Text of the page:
BAY MINETTE, Alabama — Coastal Alabama Community College is hosting several cultural events in celebration of Black History Month. The theme throughout February is “The Great Migration: Music, Unity, & Freedom.”
All of the events are open to the public and will be held at the L.D. Owen Performing Arts Center on the Bay Minette campus. The kickoff program was on Feb. 12 and featured music by award-winning artists Grayson Capps, Corky Hughes and John Milham, accompanied by the College’s gospel choir, Elated Voices of Triumph, and its secular group, Sun Chief Sound.
The program highlighted how music played an integral role in African-American history, from the spirituals sung during slavery to more contemporary artists, such as Sonny Terry and Brownie McGhee, James Brown, and Wells Fargo. The music followed a discussion of the Transatlantic slave trade with history instructor Kouri Allen.
“Everything has beautifully formed together,” said Franklin Edward, chairman of the eight-person Black History Month committee. He added that classes normally scheduled to begin at 1 p.m. have been pushed back to 1:45 so students can attend the hour-long programs and still have plenty of time to get to class.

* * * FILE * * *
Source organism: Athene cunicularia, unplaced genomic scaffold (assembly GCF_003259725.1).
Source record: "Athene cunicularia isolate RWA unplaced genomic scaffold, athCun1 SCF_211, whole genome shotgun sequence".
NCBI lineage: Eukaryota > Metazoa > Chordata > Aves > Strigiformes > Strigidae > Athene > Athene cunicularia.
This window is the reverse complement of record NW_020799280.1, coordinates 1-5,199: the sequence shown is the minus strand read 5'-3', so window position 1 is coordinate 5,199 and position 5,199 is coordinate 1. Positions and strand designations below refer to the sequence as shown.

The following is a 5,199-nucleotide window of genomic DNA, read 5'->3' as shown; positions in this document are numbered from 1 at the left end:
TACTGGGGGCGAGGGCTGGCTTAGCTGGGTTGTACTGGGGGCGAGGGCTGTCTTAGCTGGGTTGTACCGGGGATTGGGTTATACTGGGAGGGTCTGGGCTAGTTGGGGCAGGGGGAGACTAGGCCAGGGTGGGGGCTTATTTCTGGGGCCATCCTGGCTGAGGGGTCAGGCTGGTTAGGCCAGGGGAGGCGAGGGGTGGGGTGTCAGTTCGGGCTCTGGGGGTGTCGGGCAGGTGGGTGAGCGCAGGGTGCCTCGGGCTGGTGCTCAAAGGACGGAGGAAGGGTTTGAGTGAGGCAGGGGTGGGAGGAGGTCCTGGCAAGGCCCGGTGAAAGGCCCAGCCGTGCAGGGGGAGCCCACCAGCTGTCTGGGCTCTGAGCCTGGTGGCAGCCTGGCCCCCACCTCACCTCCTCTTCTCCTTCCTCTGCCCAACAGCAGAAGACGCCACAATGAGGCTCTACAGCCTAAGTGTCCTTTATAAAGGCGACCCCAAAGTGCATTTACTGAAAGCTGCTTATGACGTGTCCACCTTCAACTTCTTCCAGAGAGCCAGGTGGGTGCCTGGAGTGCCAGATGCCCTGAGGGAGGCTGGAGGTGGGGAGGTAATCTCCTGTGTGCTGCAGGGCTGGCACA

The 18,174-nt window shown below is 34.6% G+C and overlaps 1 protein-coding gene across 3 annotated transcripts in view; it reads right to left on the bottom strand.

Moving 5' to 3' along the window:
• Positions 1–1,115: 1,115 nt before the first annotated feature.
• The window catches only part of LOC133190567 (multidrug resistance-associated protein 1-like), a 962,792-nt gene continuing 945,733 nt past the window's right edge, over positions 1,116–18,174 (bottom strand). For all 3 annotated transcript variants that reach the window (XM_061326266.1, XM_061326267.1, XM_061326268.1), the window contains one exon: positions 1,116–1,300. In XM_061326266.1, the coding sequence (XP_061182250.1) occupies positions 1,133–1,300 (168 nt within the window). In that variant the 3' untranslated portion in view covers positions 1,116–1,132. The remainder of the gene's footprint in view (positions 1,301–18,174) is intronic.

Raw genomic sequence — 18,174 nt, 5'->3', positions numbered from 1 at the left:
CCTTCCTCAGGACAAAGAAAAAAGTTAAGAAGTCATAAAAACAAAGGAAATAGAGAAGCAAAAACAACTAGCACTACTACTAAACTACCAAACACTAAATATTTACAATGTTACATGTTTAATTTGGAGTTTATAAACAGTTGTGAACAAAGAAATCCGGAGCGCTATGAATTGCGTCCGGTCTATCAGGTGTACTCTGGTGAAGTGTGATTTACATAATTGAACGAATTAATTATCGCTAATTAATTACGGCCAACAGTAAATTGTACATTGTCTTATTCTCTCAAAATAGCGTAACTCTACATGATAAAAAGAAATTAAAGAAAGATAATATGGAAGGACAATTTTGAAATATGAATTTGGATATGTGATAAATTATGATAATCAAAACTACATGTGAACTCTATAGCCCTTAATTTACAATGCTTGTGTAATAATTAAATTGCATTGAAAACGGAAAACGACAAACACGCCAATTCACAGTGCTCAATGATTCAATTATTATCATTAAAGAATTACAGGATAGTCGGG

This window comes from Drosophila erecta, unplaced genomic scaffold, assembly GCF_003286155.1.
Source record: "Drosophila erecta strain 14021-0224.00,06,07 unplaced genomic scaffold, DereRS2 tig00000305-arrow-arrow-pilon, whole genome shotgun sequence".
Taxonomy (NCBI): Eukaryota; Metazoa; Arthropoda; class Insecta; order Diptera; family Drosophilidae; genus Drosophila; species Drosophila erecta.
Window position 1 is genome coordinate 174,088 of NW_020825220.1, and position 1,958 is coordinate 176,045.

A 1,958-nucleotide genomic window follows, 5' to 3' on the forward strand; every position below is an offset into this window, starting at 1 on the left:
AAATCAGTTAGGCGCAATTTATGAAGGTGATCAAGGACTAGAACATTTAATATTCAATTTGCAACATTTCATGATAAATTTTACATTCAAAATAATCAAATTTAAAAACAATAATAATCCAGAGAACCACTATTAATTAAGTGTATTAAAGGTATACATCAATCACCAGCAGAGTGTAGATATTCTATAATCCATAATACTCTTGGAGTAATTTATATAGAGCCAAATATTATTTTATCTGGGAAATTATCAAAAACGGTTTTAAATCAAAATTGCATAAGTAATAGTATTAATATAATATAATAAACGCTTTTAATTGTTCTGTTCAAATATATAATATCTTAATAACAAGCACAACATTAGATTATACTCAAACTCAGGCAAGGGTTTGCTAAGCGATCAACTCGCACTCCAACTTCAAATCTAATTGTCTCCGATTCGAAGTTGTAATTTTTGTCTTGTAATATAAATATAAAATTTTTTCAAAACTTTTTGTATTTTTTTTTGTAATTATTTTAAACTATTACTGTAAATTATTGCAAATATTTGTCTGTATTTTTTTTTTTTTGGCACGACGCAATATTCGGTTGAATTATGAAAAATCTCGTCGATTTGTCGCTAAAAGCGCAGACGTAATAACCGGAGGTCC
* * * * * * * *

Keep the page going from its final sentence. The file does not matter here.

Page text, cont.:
The second Black History Month event, Wednesday Night at the Apollo, will be held on Feb. 20 at 6:30 p.m. It is based on the popular television and stage show, Showtime at the Apollo, and is entirely student-oriented. There will be dance, poetry, music and more. And at least a dozen acts have signed up with room for more, Edward said.
The event will be hosted by Dr. Carl Cunningham Jr., director of student support services at Coastal Alabama Community College. Each performance will be critiqued by judges, and the winner will win a cash prize. Anyone wanting to sign up can contact Dr. Cunningham at firstname.lastname@example.org.
Black History Month at the College concludes on Feb. 26 at 12:30 p.m. with featured speaker the Rev. H.K. Matthews. A veteran of the Civil Rights Era, Matthews is a pastor from Brewton associated with the school’s campus there. Edward said he hopes a lot of the student body — 35 percent of which is minority students — comes out to hear the stories told by someone who actually marched with Dr. Martin Luther King Jr.
“We want the whole month to be a learning experience,” Edward said. “Our goal is for them to leave with more knowledge and experience than they came with.”